1,500 acts call on UK government to save live music in #LetTheMusicPlay campaign

2 July 2020, 11:29 | Updated: 2 July 2020, 11:36

Liam Gallagher, Florence Welch, Sir Paul McCartney, PJ Harvey and Dizzee Rascal
Liam Gallagher, Florence Welch, Sir Paul McCartney, PJ Harvey and Dizzee Rascal. Picture: 1. Press 2. Press 3. Press 4.Barry Brecheisen/WireImage/ Getty 5. Joseph Okpako/WireImage/Getty

The likes of Liam Gallagher, Paul McCartney, Radiohead, Florence + The Machine, Dizzee Rascal and Coldplay have urged the UK government to stop the damage being caused to live music.

Liam Gallagher, The Rolling Stones and Sir Paul McCartney are among the 1,500 artists who have signed an open letter calling for the British government to help save the live music industry.

The stars - who also include Ed Sheeran, Florence + The Machine, Coldplay, Annie Lennox, The Cure and Sir Rod Stewart - have appealed to Oliver Dowden, Secretary of State for Digital, Culture, Media and Sport, to support the industry after 2020 festivals were axed as a result of the coronavirus pandemic.

The letter reads: "UK live music has been one of the UK's biggest social, cultural, and economic successes of the past decade. But, with no end to social distancing in sight or financial support from government yet agreed, the future for concerts and festivals and the hundreds of thousands of people who work in them looks bleak.

"Until these businesses can operate again, which is likely to be 2021 at the earliest, government support will be crucial to prevent mass insolvencies and the end of this world-leading industry."

Read the full joint letter here

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The stars have also called for a clear timeline for when venues can reopen without social distancing, a comprehensive business and employment support package and access to finance, and full VAT exemption on ticket sales.

Liam Gallagher said: "Amazing gigs don't happen without an amazing team behind the stage, but they'll all be out of jobs unless we can get back out there doing what we love.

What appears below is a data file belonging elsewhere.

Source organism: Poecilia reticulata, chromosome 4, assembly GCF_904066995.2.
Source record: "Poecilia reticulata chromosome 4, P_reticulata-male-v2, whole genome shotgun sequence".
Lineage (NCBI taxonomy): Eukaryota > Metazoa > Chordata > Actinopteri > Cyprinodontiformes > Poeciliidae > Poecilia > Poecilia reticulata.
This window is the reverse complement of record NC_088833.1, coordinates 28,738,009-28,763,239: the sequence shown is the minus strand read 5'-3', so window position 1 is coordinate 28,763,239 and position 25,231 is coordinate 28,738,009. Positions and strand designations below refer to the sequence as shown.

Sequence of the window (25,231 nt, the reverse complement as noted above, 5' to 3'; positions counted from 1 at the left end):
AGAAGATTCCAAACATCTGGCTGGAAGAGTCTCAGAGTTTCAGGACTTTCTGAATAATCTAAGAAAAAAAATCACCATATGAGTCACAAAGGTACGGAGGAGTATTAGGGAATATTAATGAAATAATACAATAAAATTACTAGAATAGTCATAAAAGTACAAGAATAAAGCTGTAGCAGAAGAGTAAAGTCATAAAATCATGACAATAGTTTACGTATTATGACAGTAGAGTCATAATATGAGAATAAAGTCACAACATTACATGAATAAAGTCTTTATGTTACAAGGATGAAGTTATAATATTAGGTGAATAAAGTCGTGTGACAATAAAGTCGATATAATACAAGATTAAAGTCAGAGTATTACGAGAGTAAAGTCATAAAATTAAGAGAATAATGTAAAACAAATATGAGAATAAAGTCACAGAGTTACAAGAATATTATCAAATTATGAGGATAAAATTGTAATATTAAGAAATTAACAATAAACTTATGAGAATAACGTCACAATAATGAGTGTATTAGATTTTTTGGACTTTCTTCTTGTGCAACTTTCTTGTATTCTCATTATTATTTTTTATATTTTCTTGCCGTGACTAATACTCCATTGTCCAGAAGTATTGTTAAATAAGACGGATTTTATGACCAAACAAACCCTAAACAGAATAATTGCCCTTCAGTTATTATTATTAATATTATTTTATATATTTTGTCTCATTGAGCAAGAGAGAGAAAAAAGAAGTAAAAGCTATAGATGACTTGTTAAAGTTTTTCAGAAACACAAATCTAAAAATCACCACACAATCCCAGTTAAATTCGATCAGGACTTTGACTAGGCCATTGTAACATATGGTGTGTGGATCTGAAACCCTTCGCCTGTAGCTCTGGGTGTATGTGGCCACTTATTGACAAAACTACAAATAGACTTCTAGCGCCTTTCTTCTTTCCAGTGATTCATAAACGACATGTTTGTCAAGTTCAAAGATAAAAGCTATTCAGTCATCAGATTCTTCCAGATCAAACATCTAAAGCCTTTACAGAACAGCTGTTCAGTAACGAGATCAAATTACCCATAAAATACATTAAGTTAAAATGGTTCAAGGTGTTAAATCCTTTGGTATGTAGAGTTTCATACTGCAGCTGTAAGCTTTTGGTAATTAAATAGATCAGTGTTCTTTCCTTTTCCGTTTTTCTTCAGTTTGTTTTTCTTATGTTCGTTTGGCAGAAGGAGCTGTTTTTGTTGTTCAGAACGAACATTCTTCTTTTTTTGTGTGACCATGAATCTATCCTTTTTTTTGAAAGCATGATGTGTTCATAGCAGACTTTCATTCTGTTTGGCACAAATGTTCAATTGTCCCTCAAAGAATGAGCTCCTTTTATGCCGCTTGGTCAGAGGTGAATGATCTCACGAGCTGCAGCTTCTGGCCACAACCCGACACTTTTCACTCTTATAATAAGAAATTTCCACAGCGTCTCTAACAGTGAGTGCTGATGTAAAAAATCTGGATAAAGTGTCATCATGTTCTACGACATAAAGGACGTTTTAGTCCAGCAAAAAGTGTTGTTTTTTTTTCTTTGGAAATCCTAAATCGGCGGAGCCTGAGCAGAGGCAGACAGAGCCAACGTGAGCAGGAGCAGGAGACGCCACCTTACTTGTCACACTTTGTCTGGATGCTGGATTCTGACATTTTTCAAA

"I can't wait to get back to playing for the fans.

"But in the meantime we need to look after the live industry. There are so many great people in it and we all need to support them until we can get back to playing live."

Several of the stars were due to play at Glastonbury this summer, but the festival was cancelled as a result of the pandemic.

Glastonbury organiser Emily Eavis said: "The UK's venues, festivals, performers and crew bring so much to this country's culture and economy, but they are now facing desperate financial challenges.

"If the government doesn't step up and support the British arts, we really could lose vital aspects of our culture forever."

Following the letter's publication, fans, artists, and venues, as well as others, have posted pictures and videos of the last shows they attended using the hashtag #LetTheMusicPlay.

The Rolling Stones shared a setlist from their gig in Miami last year and encouraged others to do the same, writing: "Show your support for live music and share a photo from the last gig you went to with #LetTheMusicPlay".

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